Keeping Your Cool In A Rough Merger

What about self-protection when you see a possible merger of your company on the horizon? Here, of course, a contract may help your situation, but there are other considerations. Top advisers mince no words: The executive caught up in a merger can find himself eased out with little ceremony - and maybe at an age when relocation is a long, hard process. Merger consultants, solicitors, and compensation specialists make this point: If a man is high-salaried and past 50 (and sees a merger coming) he's foolish not to take firm steps to protect his position. Says one leading consultant: "First, figure where you'll stand in the merged organization." Through competitors of the other company and industry sources, you can get an idea of the company's reputation and overall organization.

But go further than this: Through bankers and other contacts in industry, get a clear line on the man who is your counterpart. "If you're about 55 and at £45,000 and he's 40 and at £30,000 - you may have some hard thinking to do," says a McKinsey specialist. "If the reverse is true, you may be in good shape." Failure to investigate can cause a lot of agony.

No matter your age, you might want a "protective" contract for a guaranteed term of years. This idea makes sense if your company will be taken over by a larger outfit. It gives you a degree of protection - and it legally binds the merged business. But weigh the pros and cons, say the experts. Don't rely too heavily on any agreement that you manage to acquire as a safeguard. "The trouble is," says Reading consultant John Struggles, "for you, it isn't ironclad; they can ease you out if they really want to."

In some cases, the reverse happens you may be put under

pressure to sign a term-of-years contract for the protection of the merged organization. This has been especially true lately in the case of the conglomerate that picks up unrelated businesses requiring diverse talents. The trouble with this, say the pros, is that you may find it hard - as an individual - to get out from under. Thus, advisers point out that generally you should sign such a contract for a term of no more than two or three years - especially if you're going into a newly merged organization.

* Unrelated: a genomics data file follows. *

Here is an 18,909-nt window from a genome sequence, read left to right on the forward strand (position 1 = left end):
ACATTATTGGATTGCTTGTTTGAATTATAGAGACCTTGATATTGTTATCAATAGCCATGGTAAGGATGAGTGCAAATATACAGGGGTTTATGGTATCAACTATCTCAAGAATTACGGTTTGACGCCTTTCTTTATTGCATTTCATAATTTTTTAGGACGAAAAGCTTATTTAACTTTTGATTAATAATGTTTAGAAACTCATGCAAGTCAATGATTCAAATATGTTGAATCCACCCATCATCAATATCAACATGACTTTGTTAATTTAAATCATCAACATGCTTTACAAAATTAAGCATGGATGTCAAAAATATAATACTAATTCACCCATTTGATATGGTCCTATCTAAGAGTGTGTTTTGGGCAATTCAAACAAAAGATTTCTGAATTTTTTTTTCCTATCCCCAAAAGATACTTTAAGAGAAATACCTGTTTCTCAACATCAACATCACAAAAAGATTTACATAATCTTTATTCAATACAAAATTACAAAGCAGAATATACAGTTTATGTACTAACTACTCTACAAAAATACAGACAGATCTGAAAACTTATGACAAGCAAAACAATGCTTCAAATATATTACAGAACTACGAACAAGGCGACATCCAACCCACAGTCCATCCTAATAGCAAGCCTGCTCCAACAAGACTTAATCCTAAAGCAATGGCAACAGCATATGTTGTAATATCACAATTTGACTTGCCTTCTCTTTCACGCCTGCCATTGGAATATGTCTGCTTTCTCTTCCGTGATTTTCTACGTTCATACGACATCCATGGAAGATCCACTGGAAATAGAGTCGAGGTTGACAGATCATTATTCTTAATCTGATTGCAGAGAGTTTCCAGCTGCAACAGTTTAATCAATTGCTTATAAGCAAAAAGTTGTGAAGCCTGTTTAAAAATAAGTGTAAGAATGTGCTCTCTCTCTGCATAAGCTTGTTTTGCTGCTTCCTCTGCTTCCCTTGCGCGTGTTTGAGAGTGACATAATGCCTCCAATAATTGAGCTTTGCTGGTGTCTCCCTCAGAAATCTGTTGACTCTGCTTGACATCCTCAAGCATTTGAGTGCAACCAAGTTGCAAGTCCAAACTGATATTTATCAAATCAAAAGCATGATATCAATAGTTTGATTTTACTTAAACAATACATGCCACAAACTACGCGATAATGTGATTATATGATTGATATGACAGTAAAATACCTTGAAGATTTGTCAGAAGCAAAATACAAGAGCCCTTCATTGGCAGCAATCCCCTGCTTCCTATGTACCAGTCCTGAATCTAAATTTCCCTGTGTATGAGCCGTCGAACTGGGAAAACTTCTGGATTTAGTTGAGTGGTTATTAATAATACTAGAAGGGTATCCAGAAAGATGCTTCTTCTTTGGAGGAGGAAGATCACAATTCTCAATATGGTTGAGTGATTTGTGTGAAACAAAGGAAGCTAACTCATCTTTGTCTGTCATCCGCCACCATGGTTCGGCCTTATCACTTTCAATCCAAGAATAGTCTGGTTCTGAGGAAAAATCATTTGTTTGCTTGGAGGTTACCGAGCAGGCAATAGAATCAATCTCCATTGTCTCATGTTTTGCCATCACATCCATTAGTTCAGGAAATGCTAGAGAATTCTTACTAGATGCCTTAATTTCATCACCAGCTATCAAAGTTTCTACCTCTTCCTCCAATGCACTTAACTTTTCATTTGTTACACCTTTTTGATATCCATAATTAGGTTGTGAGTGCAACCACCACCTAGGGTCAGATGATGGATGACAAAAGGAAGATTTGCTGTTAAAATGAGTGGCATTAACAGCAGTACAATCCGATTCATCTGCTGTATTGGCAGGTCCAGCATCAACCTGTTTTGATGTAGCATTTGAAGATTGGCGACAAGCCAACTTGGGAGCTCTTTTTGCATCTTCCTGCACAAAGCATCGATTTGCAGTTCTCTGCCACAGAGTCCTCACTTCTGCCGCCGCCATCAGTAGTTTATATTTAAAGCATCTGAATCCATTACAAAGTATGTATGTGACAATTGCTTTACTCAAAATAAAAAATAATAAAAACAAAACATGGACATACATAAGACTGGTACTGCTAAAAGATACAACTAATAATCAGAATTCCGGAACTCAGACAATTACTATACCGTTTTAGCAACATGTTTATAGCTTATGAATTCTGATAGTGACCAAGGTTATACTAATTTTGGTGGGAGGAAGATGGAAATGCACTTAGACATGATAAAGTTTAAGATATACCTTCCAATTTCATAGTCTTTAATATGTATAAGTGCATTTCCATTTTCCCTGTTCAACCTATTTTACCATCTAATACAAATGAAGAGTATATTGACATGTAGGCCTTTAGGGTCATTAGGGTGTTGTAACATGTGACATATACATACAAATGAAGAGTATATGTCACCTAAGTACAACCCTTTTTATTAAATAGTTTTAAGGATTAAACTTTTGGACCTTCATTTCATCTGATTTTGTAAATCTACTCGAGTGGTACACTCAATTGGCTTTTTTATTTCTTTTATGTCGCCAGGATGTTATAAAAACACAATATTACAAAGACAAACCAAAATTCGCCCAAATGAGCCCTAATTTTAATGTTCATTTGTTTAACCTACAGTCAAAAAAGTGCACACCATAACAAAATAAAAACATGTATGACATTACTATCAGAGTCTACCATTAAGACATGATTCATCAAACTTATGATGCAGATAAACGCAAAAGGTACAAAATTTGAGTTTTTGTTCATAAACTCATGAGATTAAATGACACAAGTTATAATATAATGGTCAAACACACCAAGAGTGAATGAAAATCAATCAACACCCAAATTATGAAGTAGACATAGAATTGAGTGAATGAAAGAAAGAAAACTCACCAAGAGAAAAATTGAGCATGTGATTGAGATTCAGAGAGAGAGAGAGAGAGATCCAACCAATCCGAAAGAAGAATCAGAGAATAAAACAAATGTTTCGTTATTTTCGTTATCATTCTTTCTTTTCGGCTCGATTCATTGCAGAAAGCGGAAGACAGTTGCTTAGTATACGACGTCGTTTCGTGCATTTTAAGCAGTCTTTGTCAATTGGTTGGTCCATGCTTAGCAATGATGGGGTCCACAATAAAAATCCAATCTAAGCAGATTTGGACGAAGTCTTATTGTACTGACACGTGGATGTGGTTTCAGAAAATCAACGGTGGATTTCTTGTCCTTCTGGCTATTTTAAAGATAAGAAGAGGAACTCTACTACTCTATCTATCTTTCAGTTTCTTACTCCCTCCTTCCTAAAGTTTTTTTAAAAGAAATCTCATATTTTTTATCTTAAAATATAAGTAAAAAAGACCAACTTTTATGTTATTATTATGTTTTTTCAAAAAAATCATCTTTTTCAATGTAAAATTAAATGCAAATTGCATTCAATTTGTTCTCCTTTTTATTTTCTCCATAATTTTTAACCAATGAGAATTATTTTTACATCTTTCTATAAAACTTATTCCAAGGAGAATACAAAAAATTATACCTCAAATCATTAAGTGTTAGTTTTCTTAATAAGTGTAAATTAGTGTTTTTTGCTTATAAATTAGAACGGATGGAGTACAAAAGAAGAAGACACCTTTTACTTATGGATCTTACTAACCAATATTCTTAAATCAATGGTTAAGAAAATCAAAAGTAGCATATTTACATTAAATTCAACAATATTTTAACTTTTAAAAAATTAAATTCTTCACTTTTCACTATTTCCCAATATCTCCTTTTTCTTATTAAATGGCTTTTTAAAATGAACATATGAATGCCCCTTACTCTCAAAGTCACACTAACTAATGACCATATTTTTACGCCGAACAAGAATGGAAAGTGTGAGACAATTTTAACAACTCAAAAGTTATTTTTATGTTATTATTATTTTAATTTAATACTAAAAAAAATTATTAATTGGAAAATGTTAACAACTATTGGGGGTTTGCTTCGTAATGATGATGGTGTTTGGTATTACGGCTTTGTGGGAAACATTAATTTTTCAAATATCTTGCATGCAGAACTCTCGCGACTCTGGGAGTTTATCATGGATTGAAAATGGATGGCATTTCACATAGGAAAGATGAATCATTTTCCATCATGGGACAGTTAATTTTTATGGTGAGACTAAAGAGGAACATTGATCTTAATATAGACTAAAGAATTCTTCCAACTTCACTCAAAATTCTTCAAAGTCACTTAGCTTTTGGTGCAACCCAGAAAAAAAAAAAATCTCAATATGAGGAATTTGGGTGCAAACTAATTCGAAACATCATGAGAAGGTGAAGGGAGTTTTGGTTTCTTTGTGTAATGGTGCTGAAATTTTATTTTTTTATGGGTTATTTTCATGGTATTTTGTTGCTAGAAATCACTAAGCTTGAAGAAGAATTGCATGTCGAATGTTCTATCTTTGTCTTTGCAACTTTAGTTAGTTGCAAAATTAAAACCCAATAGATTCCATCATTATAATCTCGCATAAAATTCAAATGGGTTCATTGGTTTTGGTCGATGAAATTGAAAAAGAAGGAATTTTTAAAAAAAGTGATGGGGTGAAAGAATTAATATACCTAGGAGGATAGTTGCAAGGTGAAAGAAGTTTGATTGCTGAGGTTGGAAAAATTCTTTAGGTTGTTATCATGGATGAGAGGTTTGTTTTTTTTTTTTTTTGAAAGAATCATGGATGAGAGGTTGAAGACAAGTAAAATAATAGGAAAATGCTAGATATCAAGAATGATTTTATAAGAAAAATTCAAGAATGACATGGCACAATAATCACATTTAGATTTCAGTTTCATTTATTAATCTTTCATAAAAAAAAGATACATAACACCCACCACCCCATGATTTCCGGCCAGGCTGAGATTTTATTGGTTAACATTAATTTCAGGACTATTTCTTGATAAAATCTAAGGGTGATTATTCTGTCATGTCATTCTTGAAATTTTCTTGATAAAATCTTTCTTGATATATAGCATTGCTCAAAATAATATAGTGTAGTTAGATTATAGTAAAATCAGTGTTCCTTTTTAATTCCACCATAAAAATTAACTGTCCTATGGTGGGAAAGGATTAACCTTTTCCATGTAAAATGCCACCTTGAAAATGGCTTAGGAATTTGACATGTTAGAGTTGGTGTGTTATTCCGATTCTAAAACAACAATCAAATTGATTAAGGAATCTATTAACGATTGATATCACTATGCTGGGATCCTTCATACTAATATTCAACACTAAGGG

The tender offer can be about as tough on the managers of a company as any major move in business. Say the pros: Don't delude yourself - this type of takeover is often aimed at promptly erasing top management. If it happens to your company, your quietly putting out feelers for a new job will be clearly understood by a prospective new employer.

As to any shares of stock you may own - prior to a tender offer - the best advise is to sit tight and be guided by the recommendation of your board of directors. If you sell out quickly, you may be accused of deserting the business at a point of crisis. If you hold a stock option, though, you might consider exercising it, depending on the stock price that will be produced by the takeover.

Once a merger has jelled - and an executive has survived the shaking out - the question usually is, how much more money? Generally, the cases show that a man with expanded duties - but who operates on the same managerial level - will get an increase on the order of 10% to 20%. A step up in grade (say Director to executive Director) usually will rate a boost of 20% to 30% and up. Anything less than these ranges of increases, say the advisers, and you have some questions to resolve. But much depends on special factors - and, of course, the general state of business.

Asking for a stock option following a merger (or in the course of one) may be smart. But some advisers warn against getting oversold on this (see below). The same applies to seeking a deferred pay deal that would start paying out upon retirement. If your tax bracket is, say, 50% or better, fine - but still weigh carefully what you could do today with cash in hand. "For the short run," says a consultant with Towers, Perrin, Forster & Crosby, "a cash bonus deal may be your smartest approach."

Along with getting your compensation fixed in the merged organization, pay special attention to getting a clear, precise definition of your title, duties, and authority. Fail to do this, say the pros, and you can wind up in a muddy situation - and in trouble.

Estate Planning

When To Insist On A Job Contract

The handshake is replacing the employment contract in more UK. businesses and the newly hired executive who asks for a contract risks displaying a lack of confidence in the company - and maybe in himself. Still, compensation specialists stress that in some situations, you should hold out for a written contract.

Their advice is to demand a contract when you:

Go into a volatile company, especially in such high-risk industries as airlines, railroads, chain retailing, textiles, and entertainment.

Are hired for foreign service, where you must pick up your family and move abroad.

Join a family-owned company, where temperamental relatives can fire you.
When To Insist On A Job Contract